EU countries split over Commission’s plan to give parents cross-border rights

The Commission wants to ensure that parenthood established in one country is recognised in all member states. [EPA-EFE/BORIS PEJOVIC]

The European executive is pushing for the recognition of parenthood in one country to result in bloc-wide recognition of familial ties, but the initiative could create a rift across the bloc due to the inclusion of rainbow families.

European justice ministers met on Friday (February 4) to exchange views on an EU proposal to recognise parental status across borders. According to the initiative, parentage links established in one EU country would be acknowledged in all member states. 

Parenthood and recognition rules currently fall under the competence of member states and vary significantly across the 27.

“We don’t intend to change competencies on this matter,” Commissioner for Justice Didier Reynders told journalists after the informal council on Friday.

“We ask member states to have the interest of the child as their concern,” he said, adding that the lack of cross-border recognition could lead to unfair consequences for children in terms of free movement, healthcare, and education.

The Commission should put forward a proposal, either in the form of a legislative initiative or non-legislative measures – by the end of the year, he said.

Some countries, such as Ireland, are supportive and ready to welcome an initiative giving legal certainties to cross-border families, while others, like Finland, already recognise parenthood established elsewhere.

Slovenia, on the other hand, is more cautious. Still, it would support measures to protect the child’s best interest, including the right to identity and family life. Slovakia’s position is still uncertain, and it will wait for the EU proposal to be on the table to discuss it at the national level.

However, countries like Hungary and Poland are likely to block the initiative, which requires unanimous agreement, because of its implications for same-sex couples with children moving across the bloc.

Poland, for instance, is opposing the initiative because it would violate the country’s constitution, introducing same-sex parentage, which is contrary to the principles of Polish family law, an EU diplomat told EURACTIV.

Currently, same-sex couples with children may be refused legal recognition as their child’s parent in at least 11 EU countries, according to a report commissioned by Parliament’s Petition Committee.

EU legislation would ensure children’s rights are respected when moving within the EU and help “avoid deleterious consequences,” such as denying parents the right to give consent for surgery for their children, said French Justice Minister Eric Dupont-Moretti.

Reducing bureaucracy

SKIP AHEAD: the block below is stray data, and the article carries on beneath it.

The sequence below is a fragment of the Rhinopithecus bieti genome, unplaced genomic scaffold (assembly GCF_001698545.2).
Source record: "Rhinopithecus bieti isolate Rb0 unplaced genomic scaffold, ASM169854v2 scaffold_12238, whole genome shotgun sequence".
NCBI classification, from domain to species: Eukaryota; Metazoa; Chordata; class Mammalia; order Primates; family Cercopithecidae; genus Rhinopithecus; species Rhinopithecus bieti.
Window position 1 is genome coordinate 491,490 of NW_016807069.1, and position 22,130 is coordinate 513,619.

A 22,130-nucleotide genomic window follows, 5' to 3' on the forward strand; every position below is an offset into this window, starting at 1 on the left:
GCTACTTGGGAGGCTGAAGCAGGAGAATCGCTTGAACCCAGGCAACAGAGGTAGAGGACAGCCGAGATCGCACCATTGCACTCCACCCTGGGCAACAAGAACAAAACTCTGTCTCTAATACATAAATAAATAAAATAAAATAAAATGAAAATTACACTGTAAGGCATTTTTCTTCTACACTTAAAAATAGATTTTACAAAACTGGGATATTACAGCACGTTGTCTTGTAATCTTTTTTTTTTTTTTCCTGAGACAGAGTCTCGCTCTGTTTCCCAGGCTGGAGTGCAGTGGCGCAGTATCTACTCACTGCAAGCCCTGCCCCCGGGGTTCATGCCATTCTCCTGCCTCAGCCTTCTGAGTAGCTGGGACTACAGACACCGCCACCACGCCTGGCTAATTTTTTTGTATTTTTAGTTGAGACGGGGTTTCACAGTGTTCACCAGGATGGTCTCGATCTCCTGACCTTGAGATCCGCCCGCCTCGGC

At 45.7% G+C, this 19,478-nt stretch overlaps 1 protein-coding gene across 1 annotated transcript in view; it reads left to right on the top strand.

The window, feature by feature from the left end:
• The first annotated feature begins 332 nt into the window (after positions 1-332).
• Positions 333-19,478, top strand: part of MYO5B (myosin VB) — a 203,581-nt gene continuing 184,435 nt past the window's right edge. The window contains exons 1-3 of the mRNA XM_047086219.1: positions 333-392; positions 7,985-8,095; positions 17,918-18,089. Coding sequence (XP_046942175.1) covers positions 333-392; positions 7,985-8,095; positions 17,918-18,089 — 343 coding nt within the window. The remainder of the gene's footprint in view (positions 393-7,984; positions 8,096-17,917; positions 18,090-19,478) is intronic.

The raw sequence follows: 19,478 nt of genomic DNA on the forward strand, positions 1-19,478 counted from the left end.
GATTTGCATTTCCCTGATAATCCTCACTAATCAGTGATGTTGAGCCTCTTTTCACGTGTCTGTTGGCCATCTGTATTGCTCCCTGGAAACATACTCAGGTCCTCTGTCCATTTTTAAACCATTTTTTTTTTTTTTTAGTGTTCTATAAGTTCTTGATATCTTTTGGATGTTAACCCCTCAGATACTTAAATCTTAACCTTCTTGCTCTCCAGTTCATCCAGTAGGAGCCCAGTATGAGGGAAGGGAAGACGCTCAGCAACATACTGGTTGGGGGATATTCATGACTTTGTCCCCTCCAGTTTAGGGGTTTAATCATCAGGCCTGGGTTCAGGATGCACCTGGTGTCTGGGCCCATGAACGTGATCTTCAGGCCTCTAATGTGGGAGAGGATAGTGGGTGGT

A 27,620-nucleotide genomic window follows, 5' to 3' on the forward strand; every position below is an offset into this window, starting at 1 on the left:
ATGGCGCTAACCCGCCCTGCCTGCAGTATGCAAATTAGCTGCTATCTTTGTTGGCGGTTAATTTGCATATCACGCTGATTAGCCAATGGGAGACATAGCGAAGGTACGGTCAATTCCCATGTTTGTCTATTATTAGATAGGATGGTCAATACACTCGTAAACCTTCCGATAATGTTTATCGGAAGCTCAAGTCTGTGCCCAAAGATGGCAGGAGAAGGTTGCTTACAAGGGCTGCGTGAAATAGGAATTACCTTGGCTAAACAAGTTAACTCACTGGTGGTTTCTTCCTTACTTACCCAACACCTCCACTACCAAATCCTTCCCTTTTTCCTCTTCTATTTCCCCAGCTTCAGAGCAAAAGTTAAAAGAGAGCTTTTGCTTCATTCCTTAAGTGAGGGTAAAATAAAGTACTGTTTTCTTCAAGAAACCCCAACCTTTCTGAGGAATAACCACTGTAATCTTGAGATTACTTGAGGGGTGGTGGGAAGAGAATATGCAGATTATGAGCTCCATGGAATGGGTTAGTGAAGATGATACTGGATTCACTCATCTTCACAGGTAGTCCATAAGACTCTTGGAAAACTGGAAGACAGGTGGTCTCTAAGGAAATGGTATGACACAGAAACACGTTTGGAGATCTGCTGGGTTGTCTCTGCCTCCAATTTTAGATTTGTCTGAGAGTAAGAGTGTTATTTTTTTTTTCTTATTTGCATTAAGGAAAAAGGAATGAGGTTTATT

According to Sarah Den Haese, a researcher at Ghent University, the initiative would also help cut down bureaucracy in the member states when families exercise their right to free movement.

Some countries, like Belgium, have a conflict of law test requiring a thorough examination into the law applied in the foreign country before parenthood can be acknowledged. 

“A double job is being done, and it’s a little bit against the idea that we believe and trust the other EU member states are doing a good job,” she said.

Moreover, the proposal would help rainbow families [families comprising LGBTIQ parents] maintain their parental rights when they move to countries that do not allow same-sex marriage, avoiding ending up in a “legal limbo,” said Björn Sieverding from the Network of European LGBTIQ* Families Associations.

This was the case for the daughter of a same-sex couple born in Spain. The child was refused a birth certificate by the Bulgarian authorities because same-sex marriages and partnerships are not legally recognised.

The case was taken to the European Court of Justice, which ruled that if one country recognises a parental relationship with a child, this must be recognised in all member states to guarantee the child’s right to free movement.

“You can’t blame the children for the way parents became parents or for the sexual orientation of the parents,” said Sieverding, adding that the EU Fundamental Rights Charter already prohibits discrimination based on gender or sexual orientation. 

According to Den Haese, the proposal could also encourage more EU countries to gradually adopt “a more open view” towards same-sex marriages.

“It’s not just about the couple that got married, but also about children and their best interest. And I think via the best interest of the child principle, member states could be obliged to offer recognition,” she said.

[Edited by Alice Taylor]

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